Getting your garden ready for spring
GRAND TRAVERSE COUNTY, Mich. (WPBN/WGTU)--It’s about that time of year again, for Pine Hill Nursery’s Traverse City location to open for the season.
“When we think about the first days of spring, most of us can't wait to get out into the garden and start working,” said owner Jeanine Rubert, who opened Pine Hill Nursery in 1978 with her brother Ralph. "I think it’s in our nature. Once you start gardening, if you’ve never done it before, something wakes up in your spirit.”
While Rubert says now is the time to start planning for your garden, she also advises not to go full steam ahead just yet.
“The first thing I like to tell people to start with is not work your soil too soon," Rubert said. "With the moisture in the soil left over from melting snow and early spring rains, if you work that soil when it’s too wet, you can press a lot of the air out of it and it becomes very compacted and it’s harmful to the roots of plants.”
To determine if the soil is still too wet, Rubert has a simple test.
“Walk out into the garden, grab a handful of soil, squeeze it into a ball in your hand, and then just touch it lightly," she says. "If it stays together, it’s too wet, you need to wait a few more days and let it dry out. If it breaks apart into a nice crumble, then you’re OK to start.”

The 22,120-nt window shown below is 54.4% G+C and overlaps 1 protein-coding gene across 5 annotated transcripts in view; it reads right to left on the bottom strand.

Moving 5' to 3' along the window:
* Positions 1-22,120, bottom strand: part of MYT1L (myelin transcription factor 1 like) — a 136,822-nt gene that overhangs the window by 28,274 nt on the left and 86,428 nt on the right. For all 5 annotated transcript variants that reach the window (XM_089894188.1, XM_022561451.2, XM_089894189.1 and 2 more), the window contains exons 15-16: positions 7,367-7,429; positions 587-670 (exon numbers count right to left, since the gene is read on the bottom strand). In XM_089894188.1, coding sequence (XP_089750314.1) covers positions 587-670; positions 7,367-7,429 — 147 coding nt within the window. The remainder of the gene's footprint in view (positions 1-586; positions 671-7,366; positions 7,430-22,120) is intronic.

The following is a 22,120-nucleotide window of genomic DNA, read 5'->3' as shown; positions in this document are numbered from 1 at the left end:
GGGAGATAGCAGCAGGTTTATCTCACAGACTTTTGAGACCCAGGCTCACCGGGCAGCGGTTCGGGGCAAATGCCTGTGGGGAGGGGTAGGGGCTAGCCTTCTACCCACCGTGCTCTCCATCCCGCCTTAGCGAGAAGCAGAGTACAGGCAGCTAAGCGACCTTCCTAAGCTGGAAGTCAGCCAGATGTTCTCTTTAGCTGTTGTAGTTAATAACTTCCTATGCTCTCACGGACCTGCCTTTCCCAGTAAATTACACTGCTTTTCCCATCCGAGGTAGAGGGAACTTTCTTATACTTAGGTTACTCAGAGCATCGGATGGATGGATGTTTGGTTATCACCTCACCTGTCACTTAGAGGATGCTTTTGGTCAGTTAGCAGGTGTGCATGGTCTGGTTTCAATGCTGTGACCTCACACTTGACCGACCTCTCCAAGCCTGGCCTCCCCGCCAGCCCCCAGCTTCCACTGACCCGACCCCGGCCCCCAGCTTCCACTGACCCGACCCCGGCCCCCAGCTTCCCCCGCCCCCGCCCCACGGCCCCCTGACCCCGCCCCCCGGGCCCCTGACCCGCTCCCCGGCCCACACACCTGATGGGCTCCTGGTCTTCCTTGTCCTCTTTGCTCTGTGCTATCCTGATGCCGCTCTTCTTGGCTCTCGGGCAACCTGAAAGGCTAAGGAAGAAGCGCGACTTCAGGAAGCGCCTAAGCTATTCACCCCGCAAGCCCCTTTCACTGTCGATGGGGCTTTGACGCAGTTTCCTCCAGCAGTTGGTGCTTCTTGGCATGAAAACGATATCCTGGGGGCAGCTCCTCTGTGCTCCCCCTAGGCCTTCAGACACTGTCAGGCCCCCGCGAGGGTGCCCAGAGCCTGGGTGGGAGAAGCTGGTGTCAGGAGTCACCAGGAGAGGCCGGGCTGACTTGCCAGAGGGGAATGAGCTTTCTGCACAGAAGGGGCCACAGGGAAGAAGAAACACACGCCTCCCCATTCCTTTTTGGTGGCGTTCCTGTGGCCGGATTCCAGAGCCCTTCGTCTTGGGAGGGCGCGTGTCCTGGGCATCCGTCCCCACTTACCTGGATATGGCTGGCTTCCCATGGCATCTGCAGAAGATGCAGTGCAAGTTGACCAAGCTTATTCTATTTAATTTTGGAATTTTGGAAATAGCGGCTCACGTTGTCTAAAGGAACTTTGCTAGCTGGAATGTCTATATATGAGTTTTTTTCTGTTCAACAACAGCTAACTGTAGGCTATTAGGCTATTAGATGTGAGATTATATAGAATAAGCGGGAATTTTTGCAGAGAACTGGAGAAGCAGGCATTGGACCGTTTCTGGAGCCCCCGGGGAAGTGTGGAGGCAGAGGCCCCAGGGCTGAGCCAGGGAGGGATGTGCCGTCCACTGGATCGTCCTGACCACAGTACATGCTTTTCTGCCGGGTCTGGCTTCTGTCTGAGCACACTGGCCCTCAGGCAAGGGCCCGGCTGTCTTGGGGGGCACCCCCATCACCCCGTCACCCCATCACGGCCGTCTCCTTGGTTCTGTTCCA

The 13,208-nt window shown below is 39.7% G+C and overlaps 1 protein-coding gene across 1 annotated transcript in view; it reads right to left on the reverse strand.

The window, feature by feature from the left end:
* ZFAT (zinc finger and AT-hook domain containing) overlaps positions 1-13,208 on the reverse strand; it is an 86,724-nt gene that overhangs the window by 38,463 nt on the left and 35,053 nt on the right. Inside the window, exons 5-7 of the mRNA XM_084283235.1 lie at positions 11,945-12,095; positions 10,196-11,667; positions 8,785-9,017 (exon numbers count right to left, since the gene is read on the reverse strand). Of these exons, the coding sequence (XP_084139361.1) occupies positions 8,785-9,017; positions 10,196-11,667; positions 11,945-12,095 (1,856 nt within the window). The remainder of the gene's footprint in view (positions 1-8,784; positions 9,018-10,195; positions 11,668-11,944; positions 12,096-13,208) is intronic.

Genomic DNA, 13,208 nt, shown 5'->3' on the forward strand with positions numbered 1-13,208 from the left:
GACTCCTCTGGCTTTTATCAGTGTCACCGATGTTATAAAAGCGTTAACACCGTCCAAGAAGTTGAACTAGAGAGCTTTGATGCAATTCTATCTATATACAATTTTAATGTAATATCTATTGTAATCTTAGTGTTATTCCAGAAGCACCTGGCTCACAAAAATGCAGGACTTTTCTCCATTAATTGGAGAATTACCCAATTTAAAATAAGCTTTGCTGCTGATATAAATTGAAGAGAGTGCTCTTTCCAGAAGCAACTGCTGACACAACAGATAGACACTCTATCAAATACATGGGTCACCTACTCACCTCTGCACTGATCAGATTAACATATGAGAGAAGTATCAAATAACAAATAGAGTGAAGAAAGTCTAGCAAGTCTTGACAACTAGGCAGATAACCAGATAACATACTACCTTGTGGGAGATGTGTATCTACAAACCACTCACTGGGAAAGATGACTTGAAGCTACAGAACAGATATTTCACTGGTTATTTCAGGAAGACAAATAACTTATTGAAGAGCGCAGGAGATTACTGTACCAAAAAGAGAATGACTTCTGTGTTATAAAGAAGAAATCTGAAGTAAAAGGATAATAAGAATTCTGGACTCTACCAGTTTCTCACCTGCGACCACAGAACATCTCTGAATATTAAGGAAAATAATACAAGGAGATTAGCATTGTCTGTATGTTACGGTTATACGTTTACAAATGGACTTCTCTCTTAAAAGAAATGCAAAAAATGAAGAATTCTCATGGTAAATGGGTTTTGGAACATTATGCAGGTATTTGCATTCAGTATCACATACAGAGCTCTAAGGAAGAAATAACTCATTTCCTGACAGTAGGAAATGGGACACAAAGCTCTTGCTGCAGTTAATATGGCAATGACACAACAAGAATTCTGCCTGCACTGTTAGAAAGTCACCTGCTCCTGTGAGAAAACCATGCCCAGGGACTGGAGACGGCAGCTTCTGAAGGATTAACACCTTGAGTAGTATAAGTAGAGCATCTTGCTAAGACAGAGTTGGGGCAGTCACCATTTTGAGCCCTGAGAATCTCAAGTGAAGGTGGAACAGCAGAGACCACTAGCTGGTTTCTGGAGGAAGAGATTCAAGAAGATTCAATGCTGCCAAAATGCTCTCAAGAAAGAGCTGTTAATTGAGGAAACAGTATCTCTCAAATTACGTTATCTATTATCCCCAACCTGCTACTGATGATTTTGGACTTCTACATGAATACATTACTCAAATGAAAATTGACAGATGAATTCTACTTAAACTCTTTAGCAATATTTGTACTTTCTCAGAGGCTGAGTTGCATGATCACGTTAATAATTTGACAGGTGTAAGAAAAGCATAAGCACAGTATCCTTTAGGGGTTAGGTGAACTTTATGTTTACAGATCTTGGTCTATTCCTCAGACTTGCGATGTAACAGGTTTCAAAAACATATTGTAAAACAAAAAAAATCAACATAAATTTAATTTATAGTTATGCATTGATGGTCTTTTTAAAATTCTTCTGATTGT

You also want to make sure you don’t start pruning ahead of schedule.
“You can prune down your roses, so summer flowering shrubs are what we prune now," Rubert explained. "If shrubs flower in the spring, you wait and prune those later.”
For beginners looking to start a vegetable garden, Rubert says it’s not as intimidating as it may seem.
“I like to tell people just start out small," she said. "Think of what you eat the most, and just try going those.”
Whether it’s filled with vegetables or flowers, Rubert believes a garden has plenty of benefits. However nothing compares to eating what you grow.
“There’s nothing that beats the feeling of going out into the garden on a warm summer day, picking that tomato, that first ripe tomato, and eating it right out there in the yard," Rubert said. "There’s nothing like it.”